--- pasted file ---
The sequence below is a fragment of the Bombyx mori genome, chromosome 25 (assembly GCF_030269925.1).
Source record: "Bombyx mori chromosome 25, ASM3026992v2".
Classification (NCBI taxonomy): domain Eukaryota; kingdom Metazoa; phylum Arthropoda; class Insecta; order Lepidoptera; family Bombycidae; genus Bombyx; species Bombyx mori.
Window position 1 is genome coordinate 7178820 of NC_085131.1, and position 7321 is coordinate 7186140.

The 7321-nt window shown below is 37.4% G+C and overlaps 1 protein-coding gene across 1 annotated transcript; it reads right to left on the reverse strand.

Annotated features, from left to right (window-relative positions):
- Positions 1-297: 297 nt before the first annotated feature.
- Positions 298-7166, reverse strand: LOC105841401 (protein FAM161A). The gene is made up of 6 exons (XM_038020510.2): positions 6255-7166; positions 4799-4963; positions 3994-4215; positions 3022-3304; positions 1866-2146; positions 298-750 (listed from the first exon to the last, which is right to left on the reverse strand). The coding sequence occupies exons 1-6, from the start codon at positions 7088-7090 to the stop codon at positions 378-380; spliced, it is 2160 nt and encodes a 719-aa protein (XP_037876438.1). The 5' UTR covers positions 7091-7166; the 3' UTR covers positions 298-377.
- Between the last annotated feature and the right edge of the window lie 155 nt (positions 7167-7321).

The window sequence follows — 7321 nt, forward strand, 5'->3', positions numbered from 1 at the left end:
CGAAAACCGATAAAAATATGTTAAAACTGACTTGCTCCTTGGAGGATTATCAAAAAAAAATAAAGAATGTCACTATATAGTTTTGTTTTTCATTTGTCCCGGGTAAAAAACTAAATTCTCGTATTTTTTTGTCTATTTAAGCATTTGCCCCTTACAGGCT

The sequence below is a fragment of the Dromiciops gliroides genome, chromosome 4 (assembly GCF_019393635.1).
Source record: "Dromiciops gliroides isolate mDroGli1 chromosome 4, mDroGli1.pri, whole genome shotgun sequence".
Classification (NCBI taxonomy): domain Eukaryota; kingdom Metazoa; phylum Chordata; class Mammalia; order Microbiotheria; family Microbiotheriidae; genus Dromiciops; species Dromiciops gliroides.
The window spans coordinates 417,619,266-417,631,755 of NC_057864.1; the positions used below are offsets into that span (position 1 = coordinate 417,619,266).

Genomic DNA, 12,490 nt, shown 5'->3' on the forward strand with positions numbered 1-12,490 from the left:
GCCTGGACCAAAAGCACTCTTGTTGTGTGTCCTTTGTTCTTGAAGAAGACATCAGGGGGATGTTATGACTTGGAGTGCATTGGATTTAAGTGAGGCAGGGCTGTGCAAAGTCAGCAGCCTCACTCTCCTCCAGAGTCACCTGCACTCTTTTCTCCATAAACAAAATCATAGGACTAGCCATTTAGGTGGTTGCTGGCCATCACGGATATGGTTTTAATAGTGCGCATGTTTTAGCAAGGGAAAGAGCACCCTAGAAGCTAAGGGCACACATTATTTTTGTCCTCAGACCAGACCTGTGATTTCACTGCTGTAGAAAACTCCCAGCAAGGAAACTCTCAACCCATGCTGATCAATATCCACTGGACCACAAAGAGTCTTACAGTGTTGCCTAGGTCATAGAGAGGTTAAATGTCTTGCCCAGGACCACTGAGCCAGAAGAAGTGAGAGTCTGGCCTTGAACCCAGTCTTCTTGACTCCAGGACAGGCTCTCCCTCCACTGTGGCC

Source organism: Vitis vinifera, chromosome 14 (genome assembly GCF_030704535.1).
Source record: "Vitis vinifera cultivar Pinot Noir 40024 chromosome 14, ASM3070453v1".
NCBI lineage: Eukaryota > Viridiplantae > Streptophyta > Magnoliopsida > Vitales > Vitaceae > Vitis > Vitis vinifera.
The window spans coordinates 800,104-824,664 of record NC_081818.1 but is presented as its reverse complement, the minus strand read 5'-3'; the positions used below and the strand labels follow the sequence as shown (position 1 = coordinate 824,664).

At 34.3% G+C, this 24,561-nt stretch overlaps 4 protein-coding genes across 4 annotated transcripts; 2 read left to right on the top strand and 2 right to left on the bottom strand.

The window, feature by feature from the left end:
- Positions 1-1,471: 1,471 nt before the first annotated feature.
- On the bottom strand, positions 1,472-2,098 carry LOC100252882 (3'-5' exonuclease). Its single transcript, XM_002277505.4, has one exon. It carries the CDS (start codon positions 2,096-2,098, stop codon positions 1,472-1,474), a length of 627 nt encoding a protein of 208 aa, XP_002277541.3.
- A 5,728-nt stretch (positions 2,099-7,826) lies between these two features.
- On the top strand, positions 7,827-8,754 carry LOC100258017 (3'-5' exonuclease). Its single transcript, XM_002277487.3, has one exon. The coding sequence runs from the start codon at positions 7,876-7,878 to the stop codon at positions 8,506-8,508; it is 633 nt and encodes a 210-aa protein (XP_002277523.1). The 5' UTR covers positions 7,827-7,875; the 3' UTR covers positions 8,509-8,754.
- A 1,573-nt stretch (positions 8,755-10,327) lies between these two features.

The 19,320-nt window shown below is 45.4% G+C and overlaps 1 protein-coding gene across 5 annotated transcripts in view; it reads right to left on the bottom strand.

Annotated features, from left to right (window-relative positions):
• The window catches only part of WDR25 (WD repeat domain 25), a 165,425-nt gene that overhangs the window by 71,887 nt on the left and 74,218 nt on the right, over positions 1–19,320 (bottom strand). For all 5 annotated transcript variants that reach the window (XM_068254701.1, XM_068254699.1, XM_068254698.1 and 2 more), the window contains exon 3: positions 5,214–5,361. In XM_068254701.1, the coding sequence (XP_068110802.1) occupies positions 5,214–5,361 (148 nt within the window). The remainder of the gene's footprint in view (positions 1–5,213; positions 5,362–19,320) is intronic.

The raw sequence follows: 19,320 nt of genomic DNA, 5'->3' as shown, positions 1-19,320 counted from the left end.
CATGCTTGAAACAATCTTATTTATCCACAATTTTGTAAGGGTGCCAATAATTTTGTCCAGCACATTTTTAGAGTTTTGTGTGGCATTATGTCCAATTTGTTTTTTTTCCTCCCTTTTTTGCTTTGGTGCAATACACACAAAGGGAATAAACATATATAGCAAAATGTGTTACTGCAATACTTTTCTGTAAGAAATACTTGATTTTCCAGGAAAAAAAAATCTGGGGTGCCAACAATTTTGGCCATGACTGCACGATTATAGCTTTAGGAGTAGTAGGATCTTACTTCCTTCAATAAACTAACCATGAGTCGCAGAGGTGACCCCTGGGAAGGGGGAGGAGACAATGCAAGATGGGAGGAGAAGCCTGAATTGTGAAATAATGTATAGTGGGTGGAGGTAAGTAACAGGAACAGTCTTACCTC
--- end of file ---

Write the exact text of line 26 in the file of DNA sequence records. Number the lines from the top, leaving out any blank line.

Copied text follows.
- A 5,728-nt stretch (positions 2,099-7,826) lies between these two features.